Do these people seem free from the pain in their lives? It doesn’t sound like it, and it begs the question – what are these “ex-gay” ministries doing for these people? The “ex-gay” movement has no way to prove that they’ve “cured” anyone of homosexuality. In fact, the leading British pastoral counseling movement to steer self-loathing gays to psychotherapy or religion, Courage, no longer attempts to “cure” people of homosexuality.


The cover of Besen’s book; the President of the Church of Jesus Christ of Latter-day Saints, Gordon B. Hinckley on gays: “We know they have a problem. We want to help them solve that problem.”

Wayne Besen’s excellent Anything But Straight exposed the hypocrisy, scandal and lies perpetuated by these ministries, including details on a professed “cured” leader of the movement photographed by the author cruising in a gay bar. The irony is that two of the founders of Exodus, Gary Cooper and Michael Bussee, actually fell in love, divorced their wives, and eventually held a commitment ceremony.

And it’s not just Exodus and the evangelical Christian movement in the game…the Mormon church endorses a variation of ministry called “reparative therapy.” Though the church says it is not directly affiliated with organizations responsible for the mental and emotional torture of vulnerable gays and lesbians, they are threatened with rejection by both their church and their families if they do not submit to “treatment.” Here is an account of the type of “treatment” self-loathing homosexual Mormons put themselves through to avoid being rejected by both their church and their families.

“I dreamed that I was in a fairly erotic situation with another man, and then midway through, I would just be electrocuted.” Jayce Cox says he doesn’t have the dream on a weekly basis any more, and he’s relieved. Now it’s just every couple of months that he bolts up, startled and shaking, in the middle of the night. He attributes this recurring dream to the aversion therapy administered at Brigham Young University.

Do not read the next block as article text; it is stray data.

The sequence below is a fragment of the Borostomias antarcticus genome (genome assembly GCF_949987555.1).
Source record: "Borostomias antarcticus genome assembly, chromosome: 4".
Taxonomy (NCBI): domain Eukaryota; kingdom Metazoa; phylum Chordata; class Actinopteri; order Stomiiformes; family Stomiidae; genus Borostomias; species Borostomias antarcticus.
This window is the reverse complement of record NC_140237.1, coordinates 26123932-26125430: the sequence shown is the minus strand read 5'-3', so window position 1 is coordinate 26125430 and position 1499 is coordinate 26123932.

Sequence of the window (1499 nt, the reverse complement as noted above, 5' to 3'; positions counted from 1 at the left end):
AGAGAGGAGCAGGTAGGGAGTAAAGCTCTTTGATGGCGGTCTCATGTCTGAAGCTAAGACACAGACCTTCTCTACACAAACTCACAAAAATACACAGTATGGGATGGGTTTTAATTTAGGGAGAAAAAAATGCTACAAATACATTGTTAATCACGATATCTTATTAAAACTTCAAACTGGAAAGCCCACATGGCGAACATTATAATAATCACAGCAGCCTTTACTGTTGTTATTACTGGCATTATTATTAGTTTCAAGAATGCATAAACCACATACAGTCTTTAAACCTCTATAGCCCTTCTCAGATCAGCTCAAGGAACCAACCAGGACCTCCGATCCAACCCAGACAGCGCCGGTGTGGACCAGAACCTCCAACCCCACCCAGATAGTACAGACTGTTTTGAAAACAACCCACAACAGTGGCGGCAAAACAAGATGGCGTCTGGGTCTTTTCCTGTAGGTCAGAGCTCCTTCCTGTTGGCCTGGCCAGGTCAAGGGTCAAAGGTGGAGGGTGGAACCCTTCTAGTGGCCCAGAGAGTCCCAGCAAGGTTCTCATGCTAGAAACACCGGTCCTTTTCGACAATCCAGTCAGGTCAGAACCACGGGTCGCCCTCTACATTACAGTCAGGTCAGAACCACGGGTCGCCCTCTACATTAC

Jayce tells his story:

It’s 1995. He is sitting in an office on the campus of BYU, where his counselor has attached electrodes to his hands, arms, torso and genitals. His Mormon Bishop gave him a referral to the counselor. Jayce is shown pornographic images of men having sexual encounters. Then, ZAP! His body tingles, then aches from the electrical shock administered by his trusted counselor. He is scheduled for twice-weekly sessions for four months. “Toward the end of the program I could press a button and it would stop the shock and then a picture of a woman would come on.”

But Jayce is 19 years old and he willingly goes back for more. He gives them his college savings — $9,000 — for the treatments which are promised to cure his homosexuality.

They promised me it would work, and who doesn’t want to live a life that’s normal and acceptable in your society and have your family embrace you?” he asks rhetorically.

Therapist Ron Lawrence of Community Counseling Center in Las Vegas says this “reparative therapy” is “equivalent to what I would call the kind of torture that people experienced in Nazi concentration camps.”

This is why the Christianity Today articles seem so tragic to me. It makes you wonder if these people will ever truly feel “saved” emotionally and spiritually.

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Pam Spaulding

Pam Spaulding